The world is in the midst of a very serious economic problem. However, we have survived lots of other very serious economic problems and we will survive this one. There is little doubt the next few quarters will be ugly for GDP, corporate profits and employment. For this, there is plenty of blame to spread around.
We are rightly concerned with the last $350 Billion of TARP and with the mockery that is this “stimulus package”. However, we must not ignore the substantive gains achieved by the Federal Reserve, nor should investors forget the propensity of markets to discount recovery and move higher while GDP and employment numbers remain weak.
The annualized rate of GDP contraction in Q4 will likely be revised slightly lower. Q1-2009 GDP will most certainly be negative, but likely less negative than Q4. I see 2009 as period of negative or flat growth of the industrial economy. However, unemployment (a lagging indicator) will likely rise and remain elevated into 2010. In fact, job loss reports over the next few months will be substantive.
The Clinton administration’s push to expand home ownership and George W Bush’s “ownership society” coupled with the excessively leveraged balance sheets of Fannie Mae (FNM) and Freddie Mac (FRE) were major contributors to our current woes. The Federal Reserve left interest rates too low for too long. Low interest rates and poorly executed regulation allowed companies to leverage their balance sheets to unreasonable levels. There were irresponsible borrowers too. Greed of private sector institutions with puppet boards are also to blame.
The Fed is what will bring us out of this mess. The Fed was slow to recognize the problem but has since acted with great force. The government in all its forms has committed up to $7.8 Trillion dollars to fight this problem, but spent less than 20% of that.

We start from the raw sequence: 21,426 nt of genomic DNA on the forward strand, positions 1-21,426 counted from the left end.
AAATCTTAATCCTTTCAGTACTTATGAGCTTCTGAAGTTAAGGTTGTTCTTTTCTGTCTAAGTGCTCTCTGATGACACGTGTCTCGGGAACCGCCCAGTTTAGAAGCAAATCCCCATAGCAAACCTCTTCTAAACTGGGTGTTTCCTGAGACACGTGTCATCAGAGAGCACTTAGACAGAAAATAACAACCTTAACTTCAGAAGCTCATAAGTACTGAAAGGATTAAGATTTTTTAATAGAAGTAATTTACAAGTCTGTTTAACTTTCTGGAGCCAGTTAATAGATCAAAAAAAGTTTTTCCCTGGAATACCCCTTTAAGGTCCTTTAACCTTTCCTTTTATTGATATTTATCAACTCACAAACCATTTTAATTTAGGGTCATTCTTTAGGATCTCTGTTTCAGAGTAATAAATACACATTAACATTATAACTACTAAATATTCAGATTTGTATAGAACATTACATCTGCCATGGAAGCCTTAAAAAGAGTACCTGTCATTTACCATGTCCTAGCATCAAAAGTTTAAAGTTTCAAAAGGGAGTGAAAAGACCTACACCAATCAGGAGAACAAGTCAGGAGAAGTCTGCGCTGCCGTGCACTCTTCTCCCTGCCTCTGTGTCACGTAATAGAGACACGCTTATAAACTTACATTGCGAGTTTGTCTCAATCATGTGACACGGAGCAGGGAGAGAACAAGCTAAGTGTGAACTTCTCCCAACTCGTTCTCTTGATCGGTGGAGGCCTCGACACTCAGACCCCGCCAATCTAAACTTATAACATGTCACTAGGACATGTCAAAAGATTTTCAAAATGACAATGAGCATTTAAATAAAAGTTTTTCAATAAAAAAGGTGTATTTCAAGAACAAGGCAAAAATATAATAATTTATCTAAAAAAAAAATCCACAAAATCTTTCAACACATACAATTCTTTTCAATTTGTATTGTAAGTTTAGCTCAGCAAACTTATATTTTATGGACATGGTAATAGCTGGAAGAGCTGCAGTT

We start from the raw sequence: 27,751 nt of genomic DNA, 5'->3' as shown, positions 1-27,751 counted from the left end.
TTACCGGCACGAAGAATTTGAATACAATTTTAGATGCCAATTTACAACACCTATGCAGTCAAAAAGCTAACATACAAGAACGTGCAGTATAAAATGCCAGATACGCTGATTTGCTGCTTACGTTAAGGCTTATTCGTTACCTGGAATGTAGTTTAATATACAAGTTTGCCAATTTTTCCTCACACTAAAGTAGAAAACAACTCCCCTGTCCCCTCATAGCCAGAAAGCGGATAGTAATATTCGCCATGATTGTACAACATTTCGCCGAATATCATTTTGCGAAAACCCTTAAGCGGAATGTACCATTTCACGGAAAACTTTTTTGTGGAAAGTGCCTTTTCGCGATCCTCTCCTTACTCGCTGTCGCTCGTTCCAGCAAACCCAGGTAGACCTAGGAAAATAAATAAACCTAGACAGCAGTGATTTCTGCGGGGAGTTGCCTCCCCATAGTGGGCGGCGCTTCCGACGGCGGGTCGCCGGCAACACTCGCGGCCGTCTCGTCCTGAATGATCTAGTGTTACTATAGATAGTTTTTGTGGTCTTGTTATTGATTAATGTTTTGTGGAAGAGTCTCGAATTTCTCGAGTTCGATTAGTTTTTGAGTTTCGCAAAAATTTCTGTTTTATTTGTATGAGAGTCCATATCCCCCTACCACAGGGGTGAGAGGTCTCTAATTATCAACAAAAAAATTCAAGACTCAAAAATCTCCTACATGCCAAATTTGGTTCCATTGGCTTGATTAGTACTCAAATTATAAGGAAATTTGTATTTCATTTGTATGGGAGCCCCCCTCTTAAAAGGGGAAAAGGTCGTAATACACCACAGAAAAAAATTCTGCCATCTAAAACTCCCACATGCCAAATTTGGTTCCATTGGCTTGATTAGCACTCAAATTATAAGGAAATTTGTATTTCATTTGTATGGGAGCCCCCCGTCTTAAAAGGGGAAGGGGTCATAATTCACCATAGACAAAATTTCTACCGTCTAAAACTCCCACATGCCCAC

Type Committed _____Spent
Insurer $3.1 Trillion $100 Billion
Investor $3.0 Trillion $650 Billion
Lender $1.7 Trillion $617 Billion
Total $7.8 Trillion $1.37 Trillion
Thus far I see very little risk of loss on any of the US commitments. That may change but only modestly as the second half of the TARP assets are invested. The Fed will have a record year and its profits will be remitted to the Treasury, which is required to remit its profits to the Treasury who must:
supplement the gold reserve held against outstanding United States notes, or shall be applied to the reduction of the outstanding bonded indebtedness of the United States.
The House just passed an $800+ billion fiscal stimulus and the Senate pushed it through with a few tweaks. This is little more than a hollow mockery. It has a whisper of stimulus in it and a lot of special interest legislation, none of which will get us out of the recession. It contains nothing in the way of fiscal responsibility promised by President Obama. There is much more effect that will come from what the Federal Reserve has been doing. A central campaign theme of 2012 will likely be President Obama giving credit for the recovery to this ridiculous spending boondoggle.